A political leader of the late eighteenth and early nineteenth centuries; a leader of the Democratic-Republican party. He was president from 1817 to 1825, between James Madison and John Quincy Adams. He issued the Monroe Doctrine in 1823, supporting the independence of Spain's colonies in America. The Missouri Compromise was reached in his presidency.
Robert R. Livingston
(1746-1813) American lawyer, politician, and diplomat from New York. Known as "The Chancellor." He administered the presidential oath of office to George Washington.
A public official of the late eighteenth and early nineteenth centuries. Marshall served as chief justice of the Supreme Court from 1801 to 1835. His interpretations of the Constitution in cases such as Marbury versus Madison served to strengthen the power of the Court and the power of the federal government generally.
A French general, political leader, and emperor of the late eighteenth and early nineteenth centuries. Bonaparte rose swiftly through the ranks of army and government during and after the French Revolution and crowned himself emperor in 1804. He conquered much of Europe but lost two-thirds of his army in a disastrous invasion of Russia. After his final loss to Britain and Prussia at the Battle of Waterloo, he was exiled to the island of St. Helena in the south Atlantic Ocean.
A political leader who served as vice president of the United States in the first term of Thomas Jefferson (1801-1805). After he killed Alexander Hamilton in a duel, his career declined. He was later involved in a bizarre conspiracy to sever the western states and territories from the Union. He was tried for treason but was acquitted.
A Shawnee chief of the late eighteenth and early nineteenth centuries. He took arms against American settlers moving into the Middle West, and supported the British in the War of 1812, in which he was killed.
A Whig political leader of the early nineteenth century known for his efforts to keep the United States one nation despite sharp controversy among Americans over slavery. Herepresented Kentucky, first in the House of Representatives and then in the Senate. He was known as the "Great Pacificator" because of his prominent role in producing the Missouri Compromise and the Compromise of 1850.
A slave who was owned by Thomas Jefferson. Based on recent evidence from DNA and from the timing of Jefferson's visits to Monticello, most scholars now think it probable that Jefferson, a widower, was the father of one and possibly more of her four surviving children.
A formal accusation of wrongdoing against a public official. According to the United States Constitution, the House of Representatives can vote to impeach an official, but the Senate actually tries the case.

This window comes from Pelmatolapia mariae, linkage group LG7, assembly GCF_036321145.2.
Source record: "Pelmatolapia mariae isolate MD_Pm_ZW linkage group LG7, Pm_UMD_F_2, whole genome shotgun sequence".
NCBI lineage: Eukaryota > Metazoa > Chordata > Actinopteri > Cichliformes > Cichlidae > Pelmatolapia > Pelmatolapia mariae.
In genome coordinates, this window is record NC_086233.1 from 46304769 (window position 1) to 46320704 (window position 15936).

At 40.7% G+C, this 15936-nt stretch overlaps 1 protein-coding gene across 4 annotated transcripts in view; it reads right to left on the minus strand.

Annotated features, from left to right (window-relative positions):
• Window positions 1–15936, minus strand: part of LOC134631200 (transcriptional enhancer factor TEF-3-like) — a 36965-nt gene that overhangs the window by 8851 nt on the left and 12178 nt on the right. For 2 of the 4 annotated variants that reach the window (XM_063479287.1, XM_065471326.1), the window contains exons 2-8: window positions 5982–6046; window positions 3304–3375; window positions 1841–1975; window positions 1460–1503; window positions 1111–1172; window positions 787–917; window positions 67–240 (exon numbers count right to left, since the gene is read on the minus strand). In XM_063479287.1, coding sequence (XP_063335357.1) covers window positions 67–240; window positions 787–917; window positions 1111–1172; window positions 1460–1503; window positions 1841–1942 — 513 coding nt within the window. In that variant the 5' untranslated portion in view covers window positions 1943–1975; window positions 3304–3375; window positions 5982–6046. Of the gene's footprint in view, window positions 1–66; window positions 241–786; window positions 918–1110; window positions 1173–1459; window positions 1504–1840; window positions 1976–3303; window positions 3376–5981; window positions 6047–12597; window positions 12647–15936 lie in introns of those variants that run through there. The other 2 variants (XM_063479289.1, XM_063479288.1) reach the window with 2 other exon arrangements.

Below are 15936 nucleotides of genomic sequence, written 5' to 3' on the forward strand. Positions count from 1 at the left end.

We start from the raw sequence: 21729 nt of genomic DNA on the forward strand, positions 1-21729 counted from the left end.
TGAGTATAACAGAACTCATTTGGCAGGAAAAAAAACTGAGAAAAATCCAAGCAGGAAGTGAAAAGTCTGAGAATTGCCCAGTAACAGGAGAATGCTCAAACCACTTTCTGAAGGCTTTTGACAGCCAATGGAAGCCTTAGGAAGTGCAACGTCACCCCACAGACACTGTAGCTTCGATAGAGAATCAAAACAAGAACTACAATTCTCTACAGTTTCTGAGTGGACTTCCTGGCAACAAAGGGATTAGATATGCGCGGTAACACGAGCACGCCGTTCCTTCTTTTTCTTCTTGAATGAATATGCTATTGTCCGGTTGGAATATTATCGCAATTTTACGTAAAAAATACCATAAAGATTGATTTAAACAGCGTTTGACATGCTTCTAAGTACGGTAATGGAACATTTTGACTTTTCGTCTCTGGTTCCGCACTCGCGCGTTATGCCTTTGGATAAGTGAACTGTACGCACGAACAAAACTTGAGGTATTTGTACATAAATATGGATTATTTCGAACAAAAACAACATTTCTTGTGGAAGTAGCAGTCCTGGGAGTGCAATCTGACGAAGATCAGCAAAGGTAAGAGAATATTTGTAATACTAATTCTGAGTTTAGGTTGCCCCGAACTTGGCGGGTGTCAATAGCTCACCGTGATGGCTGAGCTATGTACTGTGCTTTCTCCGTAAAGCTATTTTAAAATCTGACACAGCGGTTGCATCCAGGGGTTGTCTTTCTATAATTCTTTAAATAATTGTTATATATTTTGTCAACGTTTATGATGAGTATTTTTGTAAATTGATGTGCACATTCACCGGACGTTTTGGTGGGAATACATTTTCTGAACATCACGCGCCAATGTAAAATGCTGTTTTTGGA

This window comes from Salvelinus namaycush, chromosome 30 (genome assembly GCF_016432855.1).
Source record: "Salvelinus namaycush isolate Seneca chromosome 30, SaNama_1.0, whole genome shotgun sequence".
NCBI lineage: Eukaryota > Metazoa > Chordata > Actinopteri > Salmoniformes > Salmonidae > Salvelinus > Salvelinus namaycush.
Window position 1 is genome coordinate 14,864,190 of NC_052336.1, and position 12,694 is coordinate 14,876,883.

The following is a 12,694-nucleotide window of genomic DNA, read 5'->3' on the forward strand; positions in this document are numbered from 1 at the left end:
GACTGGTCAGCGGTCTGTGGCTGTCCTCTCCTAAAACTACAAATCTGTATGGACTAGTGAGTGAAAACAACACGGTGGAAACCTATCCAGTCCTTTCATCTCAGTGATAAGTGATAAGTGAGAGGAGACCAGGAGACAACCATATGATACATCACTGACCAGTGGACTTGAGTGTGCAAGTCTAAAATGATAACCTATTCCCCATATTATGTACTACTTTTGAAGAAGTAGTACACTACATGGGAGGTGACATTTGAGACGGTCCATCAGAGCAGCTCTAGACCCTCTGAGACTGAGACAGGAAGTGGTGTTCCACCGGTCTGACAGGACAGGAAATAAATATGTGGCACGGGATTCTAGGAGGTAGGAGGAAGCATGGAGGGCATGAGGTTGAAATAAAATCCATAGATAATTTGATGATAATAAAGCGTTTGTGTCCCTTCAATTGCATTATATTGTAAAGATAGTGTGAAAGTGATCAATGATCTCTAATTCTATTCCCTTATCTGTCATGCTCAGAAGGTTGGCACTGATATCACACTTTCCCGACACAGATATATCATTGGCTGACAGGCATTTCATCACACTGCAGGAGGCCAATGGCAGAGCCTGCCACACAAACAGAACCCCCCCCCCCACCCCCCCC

Any of the congressmen from the South and West, led by Henry Clay and John Calhoun, who wanted war against Britain in the period leading up to the War of 1812.
Non-Intercourse Act of 1801
In the last days of President Thomas Jefferson's presidency, the United States Congress replaced the Embargo Act of 1807. It lifted all embargoes on American shipping except for those bound for British or French ports. The intent was to damage the economies of the United Kingdom and France. Like its predecessor, the Embargo Act, it was mostly ineffective, and contributed to the coming of the War of 1812. In addition, it seriously damaged the economy of the United States.
Judiciary Act of 1801
This allowed President John Adams to nominate members of his own Federalist party to sixteen Circuit and five new District judge positions. These "midnight appointments" of judges and other court officials occurred just before he left office. After taking office, the Jefferson Administration asked Congress to repeal the Act.
Marbury v. Madison
The first time the US Supreme Court declared a federal law unconstitutional. It established the supreme court as the final arbitor of law.
Embargo act of 1807
An unpopular act ment to protect the American economy, but only harmed it. Commonly refered to as the O-Grab-Me act.
Louisiana Purchase Treaty
A treaty signed with France in 1803 by which the U.S. purchased for $15,000,000 the land extending from the Mississippi River to the Rocky Mountains and from Canada to the Gulf of mexico.
A war (1801-05) that Tripoli declared on the United States because of American refusal to pay tribute for the safe passage of shipping in Barbary Coastal waters.
The Barbary States
Those states along the African coast that exploited other countries by demanding payment in exchange for not attacking shipping vessals.